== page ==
Two Tales of Hacking Online Dating

Most unsuccessful daters confront self-esteem issues. For McKinlay it was worse. He had to question his calculations.
Kevin Poulsen on

My experiences with online dating are mixed so far: A lot of awful first (and thankfully last) dates, but also a couple of nice ones that led to even nicer experiences. I’m still searching and that’s okay. All but the current relationship fail — if you are not polyamorous. Thus, I am very interested in ways to creatively optimize online dating.

There are cool analyses on convenience samples like OKCupid Trends. Or there is this story about a person who trained his spam filter with profiles from dating sites, getting it to mark as spam those profiles he is not interested in. Very interesting topic, although it is not much use for me currently: Better fishing gear does not help you when all you have is this brackish puddle of water that is called a town — but still, “hope springs eternal”. 😉

Recently, there was an interesting article on Wired about a mathematician who hacked online dating (in the life-hacks sense, not in the computer hacking kind of sense, although he did write programs). My first association was this Non-Sequitur comic, but it turns out that this person was really creative and smart about it. He wanted to find a partner to spend his life with, so he invested a lot of thinking and programming to narrow down the search: Finding out the really relevant questions to answer, categorizing the women into clusters, using fake accounts that mimic human behavior to gather data, and much more. Brilliantly done.

Interestingly, there was a below-the-belt criticism on Buzzfeed, a site that I normally associate with helpful life-hacks and funny pictures. Recently however, it has shown some very strange leanings — I don’t know, perhaps they are out of their depth when arguments are involved. The title “Sorry Guy: Math can’t get you a girlfriend” pretty much says it all. If you read it you find the usual disdain for intelligent guys who use their intelligence for their purposes. A condescending tone. A detachment from reality (not only regarding the use of statistics, but also that it did already get him a girlfriend). And most of all, the accusation that something must be wrong with these nerdy white guys who assert power over women by reducing them to mere data points. (Seriously, I could not make this up.)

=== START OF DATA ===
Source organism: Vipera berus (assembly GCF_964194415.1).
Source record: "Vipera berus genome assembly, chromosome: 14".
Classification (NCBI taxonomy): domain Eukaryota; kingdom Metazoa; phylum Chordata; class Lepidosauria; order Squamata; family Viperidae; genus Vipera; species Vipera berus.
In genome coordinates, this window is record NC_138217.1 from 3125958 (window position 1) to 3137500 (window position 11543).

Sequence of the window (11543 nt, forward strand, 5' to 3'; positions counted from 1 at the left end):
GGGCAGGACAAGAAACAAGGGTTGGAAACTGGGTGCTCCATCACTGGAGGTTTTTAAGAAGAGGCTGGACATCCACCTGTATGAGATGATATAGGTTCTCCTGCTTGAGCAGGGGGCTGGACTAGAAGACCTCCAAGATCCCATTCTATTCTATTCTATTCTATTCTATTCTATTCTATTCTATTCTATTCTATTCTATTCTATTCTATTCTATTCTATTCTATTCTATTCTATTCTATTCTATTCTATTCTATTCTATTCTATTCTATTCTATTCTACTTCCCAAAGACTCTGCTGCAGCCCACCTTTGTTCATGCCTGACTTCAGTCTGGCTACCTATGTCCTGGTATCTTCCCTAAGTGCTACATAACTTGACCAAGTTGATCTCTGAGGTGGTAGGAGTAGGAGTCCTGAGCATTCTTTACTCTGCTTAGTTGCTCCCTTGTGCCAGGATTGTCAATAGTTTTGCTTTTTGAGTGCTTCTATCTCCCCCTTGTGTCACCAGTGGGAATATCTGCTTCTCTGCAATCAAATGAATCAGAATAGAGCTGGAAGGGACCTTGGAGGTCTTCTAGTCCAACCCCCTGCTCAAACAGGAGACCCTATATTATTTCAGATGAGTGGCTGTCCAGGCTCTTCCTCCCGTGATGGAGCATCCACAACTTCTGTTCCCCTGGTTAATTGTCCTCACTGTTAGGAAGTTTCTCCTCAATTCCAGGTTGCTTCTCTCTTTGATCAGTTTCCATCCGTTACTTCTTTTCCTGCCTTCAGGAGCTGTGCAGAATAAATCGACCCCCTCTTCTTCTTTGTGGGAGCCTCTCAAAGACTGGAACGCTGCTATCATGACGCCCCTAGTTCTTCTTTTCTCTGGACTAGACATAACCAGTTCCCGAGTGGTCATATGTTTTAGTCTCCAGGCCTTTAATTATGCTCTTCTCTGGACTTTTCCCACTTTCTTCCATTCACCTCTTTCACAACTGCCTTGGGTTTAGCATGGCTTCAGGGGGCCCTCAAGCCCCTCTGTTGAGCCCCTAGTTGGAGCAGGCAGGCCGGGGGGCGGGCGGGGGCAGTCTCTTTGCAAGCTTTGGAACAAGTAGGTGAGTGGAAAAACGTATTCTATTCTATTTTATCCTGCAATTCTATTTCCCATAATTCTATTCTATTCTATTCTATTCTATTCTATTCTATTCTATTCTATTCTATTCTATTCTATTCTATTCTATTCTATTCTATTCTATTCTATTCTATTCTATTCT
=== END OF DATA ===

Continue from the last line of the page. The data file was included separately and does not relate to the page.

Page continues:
Strangely enough, a while ago there was a similar story of someone hacking online dating. This person did act in a highly similar manner: the same enthusiasm for data, the use of algorithms (although by feeding data from first dates), creating fake accounts to gauge the competition, also looking for “marriage material” (pretty objectifying actually), and using a scoring system and an ordered list of minimum characteristics. It was a presentation at TED done by Amy Webb (How I hacked online dating).

Looking at the two cases in comparison — they are not that different. And perhaps Amy Webb also did get below-the-belt criticism. But I guess she wasn’t called a Pickup Artist or a “nerdy white guy” who reduces men to mere “data points”. That requires a certain feminist/misandric Zeitgeist that has a problem with men using their smarts for their own purposes and rejecting women who do not fit them. And this feminist/misandric Zeitgeist is bugging me more and more.

Not only because it’s sexist — it’s stupid.

What’s wrong with using math? Yes, both represented people with numbers for their calculations. And that’s okay, online dating usually works this way by reducing people to data points. After all, it’s done by computers! And as long as that system is useful, it can be very helpful. Both just found out how the system operated specifically for the people they were interested in and they used their smarts to turn the system into their favor. Given that both seem to have answered the questions truthfully, there was no deception involved — just smart thinking that enabled them to get what they wanted.

Of course, neither system can be scaled up to make it useful for all people who go online dating, and perhaps even a completely bogus (placebo) system would have shown an effect too. At least you get out there and meet potential partners.

Even the “high” number of failed dates (in case of McKinlay over 80) is just a reality of dating in a world where people (think they) can be choosy. And actually, you should be choosy. Life is just to short to spend it with the wrong partner — which can range from “no spark”/”no shared interests” up to “complete and utter manipulative psycho nut-job”. I think the later is more likely in online-dating, sometimes there is a good reason these people (men and women) are single and look online. The horror, oh, the horror! 😉

And while finding the right partner can be a long process, they found a way to optimize dating for them and — thereby — for their partners. With smarts, not with deception. Creative and efficient — kudos.